Animal Wisdom: Connecting People and Animals

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WREN FAMILY: The Mysteries of Happiness

Wrens, a family of little brown Birds, are well-known for their high energy and trilling songs. Friendly and active, House Wren is often called “Jenny Wren” in children’s storybooks. Meanwhile Carolina Wren, one of the largest Wrens, flits from perch to perch looking for tasty bugs, delighting gardeners.

Voracious in their nesting endevours, Wrens build nests in boots, mailboxes, and even car radiators. Quick and agile Cactus Wren builds his nest amongst the sharp spines of a cactus. To impress the Female Wrens, Marsh Wren frantically builds as many dummy nests that He can in the wetlands. The scientific name for Wrens is “Troglodytidae,” which means “cave dwellers.” This comes from the elaborate enclosed nests that many Wrens build. Besides housing eggs, these roofed nests also act as their communal roosts.

Although most wrens live secret lives in dense forests, Cactus Wren (Genus: Campylorhynchus) and his Friends live in the open semi-arid areas of the Americas. Gathering in small flocks, Cactus Wrens will help the Breeding Pair in feeding. One of the largest of the Wrens (the size of a starling), He is pugnacious in defending his territory whilst fending off larger birds.

Best known for their bubbly tunes, Wrens often have as many as 130 different songs in their repertoire. Although They do sing all year round, Wrens are most famous for being the joyful harbingers of spring with their trilling melodies. And, Winter Wren, a shy Bird, has the loudest songs of all the Wren Family.

In addition, Wrens’ songs have a magical quality to them. In some Native American stories, Wrens can bring the dead back to life with their powerful singing. Called the Snow Bird, Black-headed Wren is said to summon the snow. However, He does know the direction and time of the storm.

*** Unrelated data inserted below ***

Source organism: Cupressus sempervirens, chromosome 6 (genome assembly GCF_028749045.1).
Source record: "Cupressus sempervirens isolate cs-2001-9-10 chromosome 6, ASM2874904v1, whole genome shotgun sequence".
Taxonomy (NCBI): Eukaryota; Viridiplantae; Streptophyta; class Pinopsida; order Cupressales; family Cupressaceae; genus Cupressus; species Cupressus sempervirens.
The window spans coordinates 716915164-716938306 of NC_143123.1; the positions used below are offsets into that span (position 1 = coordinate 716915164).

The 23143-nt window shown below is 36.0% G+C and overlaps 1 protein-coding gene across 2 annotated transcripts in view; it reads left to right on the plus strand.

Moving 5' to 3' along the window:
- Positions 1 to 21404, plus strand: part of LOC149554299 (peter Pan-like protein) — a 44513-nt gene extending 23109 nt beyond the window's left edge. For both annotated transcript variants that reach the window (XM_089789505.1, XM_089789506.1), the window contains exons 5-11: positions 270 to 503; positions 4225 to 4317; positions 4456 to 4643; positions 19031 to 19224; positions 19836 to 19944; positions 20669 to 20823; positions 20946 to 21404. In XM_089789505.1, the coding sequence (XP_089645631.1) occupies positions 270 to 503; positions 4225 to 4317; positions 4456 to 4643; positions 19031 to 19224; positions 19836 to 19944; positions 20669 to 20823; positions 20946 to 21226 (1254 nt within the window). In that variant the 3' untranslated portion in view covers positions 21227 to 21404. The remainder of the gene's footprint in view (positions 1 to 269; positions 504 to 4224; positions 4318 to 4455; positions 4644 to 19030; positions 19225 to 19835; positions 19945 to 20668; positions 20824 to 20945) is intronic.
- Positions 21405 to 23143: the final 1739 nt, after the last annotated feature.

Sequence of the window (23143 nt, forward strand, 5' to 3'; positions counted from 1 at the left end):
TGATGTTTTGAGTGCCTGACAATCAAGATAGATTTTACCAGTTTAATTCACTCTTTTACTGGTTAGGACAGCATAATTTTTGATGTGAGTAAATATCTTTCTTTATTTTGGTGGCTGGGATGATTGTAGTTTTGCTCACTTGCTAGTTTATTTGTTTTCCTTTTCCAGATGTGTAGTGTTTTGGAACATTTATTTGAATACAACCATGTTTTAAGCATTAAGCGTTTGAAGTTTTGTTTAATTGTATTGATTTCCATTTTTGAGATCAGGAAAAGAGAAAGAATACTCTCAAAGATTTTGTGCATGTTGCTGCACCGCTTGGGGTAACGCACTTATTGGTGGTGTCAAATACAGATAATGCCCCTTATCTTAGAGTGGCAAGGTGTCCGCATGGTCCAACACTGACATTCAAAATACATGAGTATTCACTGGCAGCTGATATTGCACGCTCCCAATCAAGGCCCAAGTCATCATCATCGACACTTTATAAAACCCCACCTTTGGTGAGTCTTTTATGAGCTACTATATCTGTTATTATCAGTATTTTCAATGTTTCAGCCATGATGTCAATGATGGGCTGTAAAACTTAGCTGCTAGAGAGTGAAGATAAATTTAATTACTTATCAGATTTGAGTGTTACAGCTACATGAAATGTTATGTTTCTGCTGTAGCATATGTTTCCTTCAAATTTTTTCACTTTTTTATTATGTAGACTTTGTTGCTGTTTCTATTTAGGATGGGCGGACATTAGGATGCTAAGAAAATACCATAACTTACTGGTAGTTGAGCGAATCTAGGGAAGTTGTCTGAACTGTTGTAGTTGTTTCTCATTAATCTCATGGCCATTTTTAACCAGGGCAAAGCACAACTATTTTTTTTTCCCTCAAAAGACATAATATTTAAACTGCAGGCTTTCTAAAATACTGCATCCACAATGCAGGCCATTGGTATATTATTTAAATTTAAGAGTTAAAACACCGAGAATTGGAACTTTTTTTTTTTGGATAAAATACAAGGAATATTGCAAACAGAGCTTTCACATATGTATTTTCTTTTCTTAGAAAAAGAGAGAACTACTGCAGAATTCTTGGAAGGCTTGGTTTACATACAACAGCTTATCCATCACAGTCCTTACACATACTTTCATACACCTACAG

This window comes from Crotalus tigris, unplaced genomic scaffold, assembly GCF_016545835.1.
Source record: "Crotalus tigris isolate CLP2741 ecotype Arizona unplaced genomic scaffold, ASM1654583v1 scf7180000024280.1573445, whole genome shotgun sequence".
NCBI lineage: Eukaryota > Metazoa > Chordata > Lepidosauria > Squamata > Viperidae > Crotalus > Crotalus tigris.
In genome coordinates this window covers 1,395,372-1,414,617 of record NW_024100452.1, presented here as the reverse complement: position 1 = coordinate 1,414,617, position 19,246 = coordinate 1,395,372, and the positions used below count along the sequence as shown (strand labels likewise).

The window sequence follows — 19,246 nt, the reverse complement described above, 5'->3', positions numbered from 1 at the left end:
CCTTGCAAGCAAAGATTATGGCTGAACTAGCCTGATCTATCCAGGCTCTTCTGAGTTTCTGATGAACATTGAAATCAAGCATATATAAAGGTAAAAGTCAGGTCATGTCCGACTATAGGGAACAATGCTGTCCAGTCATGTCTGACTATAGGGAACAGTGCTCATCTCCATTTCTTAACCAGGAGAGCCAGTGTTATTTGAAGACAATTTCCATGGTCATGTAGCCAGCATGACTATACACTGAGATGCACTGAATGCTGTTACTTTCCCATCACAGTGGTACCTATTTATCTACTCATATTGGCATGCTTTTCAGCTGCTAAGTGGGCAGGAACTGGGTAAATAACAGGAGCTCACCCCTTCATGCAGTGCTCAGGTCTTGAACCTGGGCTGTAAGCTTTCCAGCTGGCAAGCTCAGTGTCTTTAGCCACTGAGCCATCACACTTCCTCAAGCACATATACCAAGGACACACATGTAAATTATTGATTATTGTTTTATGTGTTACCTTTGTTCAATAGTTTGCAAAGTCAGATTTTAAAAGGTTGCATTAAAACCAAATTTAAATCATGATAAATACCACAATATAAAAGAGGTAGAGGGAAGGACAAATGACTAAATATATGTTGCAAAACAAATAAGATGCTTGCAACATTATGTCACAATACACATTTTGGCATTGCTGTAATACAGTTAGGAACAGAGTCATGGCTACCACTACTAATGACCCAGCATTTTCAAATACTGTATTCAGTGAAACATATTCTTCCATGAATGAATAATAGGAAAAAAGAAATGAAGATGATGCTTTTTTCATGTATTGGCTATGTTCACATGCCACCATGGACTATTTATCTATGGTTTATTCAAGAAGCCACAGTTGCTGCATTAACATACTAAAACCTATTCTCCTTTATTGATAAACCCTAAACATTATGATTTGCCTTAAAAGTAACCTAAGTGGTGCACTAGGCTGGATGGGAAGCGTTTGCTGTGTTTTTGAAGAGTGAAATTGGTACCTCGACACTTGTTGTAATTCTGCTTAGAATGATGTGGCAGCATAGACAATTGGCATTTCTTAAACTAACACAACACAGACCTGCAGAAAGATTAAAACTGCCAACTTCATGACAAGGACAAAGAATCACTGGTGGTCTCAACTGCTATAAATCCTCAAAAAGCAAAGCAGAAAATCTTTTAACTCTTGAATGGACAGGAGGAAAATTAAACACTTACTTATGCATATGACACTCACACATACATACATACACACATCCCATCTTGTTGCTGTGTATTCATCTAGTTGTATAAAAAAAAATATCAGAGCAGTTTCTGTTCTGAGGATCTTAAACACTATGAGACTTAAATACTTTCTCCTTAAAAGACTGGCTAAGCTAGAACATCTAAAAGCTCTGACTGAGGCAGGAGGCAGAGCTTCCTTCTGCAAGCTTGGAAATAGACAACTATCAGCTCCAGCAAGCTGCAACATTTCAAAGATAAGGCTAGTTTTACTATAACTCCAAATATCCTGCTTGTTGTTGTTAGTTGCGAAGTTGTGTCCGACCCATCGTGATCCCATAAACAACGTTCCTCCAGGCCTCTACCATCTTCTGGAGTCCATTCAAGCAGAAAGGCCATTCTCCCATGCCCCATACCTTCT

Wrens are legendary for their spiritedness. Whether defending their territory or building nests Wrens conduct themselves great zest. Let these little brown Birds induct you into the mysterious of happiness. Lose yourself in their songs, and be enriched beyond your dreams.


Science Notes:

1. Members of the wren family called the Troglodytidae. The wrens of Australia, New Guinea and New Zealand are not related and are not wrens. They belong to their own families. The New Zealand wrens are the Acanthisittidae, an ancient bird family. Meanwhile the wrens of Australia and New Guinea belong to the Maluridae Family, which includes fairy-wrens (Malurus), emu-wrens (Stipiturus) and grasswrens (Amytornis).

2. Firecrested wren is the common firecrest (Regulus ignicapillus), while golden-crested wren is the goldcrest (Regulus regulus). They belong to the Kinglet Family and are not wrens.

3. Antwrens (Myrmotherula and Herpsilochmus) are members of the antbird family (Thamnophilidae) of South America. Wren-babblers of South Asia are cupwings (the Pnoepygidae).

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Virginia Carper, a Roman Polytheist, lives in the Washington D.C. area with her family. She navigates life with a traumatic brain injury which gives her a different view on life. An avid naturalist since childhood, she has a blog called “Nature’s Observations.” Having experienced the animals directly, she teaches on-line classes about the spiritual and natural aspect of animals. She has published articles on her brain injury, Roman polytheism, and working with extinct animals. In addition her writings on animals (including dragons and other mythic creatures) can be purchased her book site, Animal Teachers.  


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